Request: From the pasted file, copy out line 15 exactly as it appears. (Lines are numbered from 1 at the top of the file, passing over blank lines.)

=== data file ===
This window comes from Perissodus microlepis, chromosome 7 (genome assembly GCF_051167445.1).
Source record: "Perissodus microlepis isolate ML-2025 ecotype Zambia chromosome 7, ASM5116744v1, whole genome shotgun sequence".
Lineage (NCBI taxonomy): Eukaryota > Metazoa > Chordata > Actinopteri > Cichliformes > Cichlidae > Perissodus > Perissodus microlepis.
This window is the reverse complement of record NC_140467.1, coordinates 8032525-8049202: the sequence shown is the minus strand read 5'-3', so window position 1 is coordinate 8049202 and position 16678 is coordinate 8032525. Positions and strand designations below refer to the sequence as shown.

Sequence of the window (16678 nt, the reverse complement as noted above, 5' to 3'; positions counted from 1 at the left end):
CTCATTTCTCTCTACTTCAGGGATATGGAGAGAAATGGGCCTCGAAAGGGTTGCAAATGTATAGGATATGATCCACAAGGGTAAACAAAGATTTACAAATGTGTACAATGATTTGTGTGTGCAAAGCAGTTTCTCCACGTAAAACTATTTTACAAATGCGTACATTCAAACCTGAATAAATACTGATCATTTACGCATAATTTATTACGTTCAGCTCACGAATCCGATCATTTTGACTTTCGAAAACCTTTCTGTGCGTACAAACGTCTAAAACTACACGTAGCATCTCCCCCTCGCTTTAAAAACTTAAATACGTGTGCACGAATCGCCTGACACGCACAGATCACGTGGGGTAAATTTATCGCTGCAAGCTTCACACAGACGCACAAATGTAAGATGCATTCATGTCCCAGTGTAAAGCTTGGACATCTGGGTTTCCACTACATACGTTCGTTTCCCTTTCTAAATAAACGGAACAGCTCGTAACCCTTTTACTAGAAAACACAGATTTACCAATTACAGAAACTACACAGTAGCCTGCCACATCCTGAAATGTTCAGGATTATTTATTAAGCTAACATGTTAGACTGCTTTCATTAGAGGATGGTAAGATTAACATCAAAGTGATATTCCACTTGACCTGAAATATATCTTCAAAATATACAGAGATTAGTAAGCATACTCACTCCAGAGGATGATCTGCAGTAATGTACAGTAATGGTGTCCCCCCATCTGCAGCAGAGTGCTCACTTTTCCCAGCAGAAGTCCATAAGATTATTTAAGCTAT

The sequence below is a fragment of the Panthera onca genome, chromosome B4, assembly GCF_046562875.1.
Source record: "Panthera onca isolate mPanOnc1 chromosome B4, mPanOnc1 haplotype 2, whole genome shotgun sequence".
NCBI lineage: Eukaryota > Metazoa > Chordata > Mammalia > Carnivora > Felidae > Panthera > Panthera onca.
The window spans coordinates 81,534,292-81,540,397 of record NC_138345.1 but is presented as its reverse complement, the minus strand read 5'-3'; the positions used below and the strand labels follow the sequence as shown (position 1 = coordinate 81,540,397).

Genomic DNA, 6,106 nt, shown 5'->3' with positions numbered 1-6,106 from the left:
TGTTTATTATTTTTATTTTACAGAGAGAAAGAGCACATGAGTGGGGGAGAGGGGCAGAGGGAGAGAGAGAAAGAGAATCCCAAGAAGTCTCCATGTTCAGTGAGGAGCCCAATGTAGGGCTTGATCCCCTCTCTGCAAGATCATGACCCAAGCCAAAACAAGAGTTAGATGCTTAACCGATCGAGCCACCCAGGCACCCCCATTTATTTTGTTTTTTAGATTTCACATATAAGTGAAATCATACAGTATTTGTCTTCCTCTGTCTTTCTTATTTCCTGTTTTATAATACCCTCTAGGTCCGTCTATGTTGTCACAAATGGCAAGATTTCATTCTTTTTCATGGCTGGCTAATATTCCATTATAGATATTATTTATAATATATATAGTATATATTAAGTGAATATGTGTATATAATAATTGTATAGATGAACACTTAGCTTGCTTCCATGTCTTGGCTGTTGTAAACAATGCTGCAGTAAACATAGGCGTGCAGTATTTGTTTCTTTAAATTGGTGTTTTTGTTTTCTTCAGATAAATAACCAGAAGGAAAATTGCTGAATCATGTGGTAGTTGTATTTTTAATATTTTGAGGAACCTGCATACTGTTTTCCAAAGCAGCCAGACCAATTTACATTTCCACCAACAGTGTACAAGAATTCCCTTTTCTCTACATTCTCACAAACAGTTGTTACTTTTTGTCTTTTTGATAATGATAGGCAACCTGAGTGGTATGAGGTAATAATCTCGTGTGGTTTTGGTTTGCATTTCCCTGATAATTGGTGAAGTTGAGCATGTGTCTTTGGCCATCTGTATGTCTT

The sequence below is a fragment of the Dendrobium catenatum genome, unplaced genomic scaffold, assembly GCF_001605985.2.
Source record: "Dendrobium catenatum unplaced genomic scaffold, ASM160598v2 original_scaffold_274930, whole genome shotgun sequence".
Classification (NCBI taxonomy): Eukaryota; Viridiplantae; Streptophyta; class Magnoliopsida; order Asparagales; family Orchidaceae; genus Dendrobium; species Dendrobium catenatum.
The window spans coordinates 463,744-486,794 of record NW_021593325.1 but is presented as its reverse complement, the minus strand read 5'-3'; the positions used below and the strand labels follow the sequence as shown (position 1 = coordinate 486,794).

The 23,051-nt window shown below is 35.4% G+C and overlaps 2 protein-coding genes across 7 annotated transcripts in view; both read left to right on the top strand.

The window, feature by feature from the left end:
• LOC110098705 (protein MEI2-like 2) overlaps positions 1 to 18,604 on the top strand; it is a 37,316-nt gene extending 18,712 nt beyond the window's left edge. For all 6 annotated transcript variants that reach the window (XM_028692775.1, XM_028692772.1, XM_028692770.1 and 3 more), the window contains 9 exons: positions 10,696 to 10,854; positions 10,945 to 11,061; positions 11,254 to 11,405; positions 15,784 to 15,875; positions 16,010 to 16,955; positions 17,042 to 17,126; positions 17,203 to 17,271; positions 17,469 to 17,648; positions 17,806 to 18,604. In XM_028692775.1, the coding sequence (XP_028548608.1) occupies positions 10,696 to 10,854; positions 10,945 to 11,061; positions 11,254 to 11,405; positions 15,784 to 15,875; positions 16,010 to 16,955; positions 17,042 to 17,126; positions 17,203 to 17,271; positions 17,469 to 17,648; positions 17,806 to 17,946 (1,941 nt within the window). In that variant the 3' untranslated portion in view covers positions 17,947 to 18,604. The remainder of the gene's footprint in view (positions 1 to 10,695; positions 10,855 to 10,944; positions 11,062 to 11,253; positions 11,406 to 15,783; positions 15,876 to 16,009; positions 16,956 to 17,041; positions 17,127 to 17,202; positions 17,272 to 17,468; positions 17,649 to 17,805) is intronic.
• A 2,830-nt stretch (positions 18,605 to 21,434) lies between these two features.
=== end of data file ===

Classification (NCBI taxonomy): Eukaryota; Viridiplantae; Streptophyta; class Magnoliopsida; order Asparagales; family Orchidaceae; genus Dendrobium; species Dendrobium catenatum.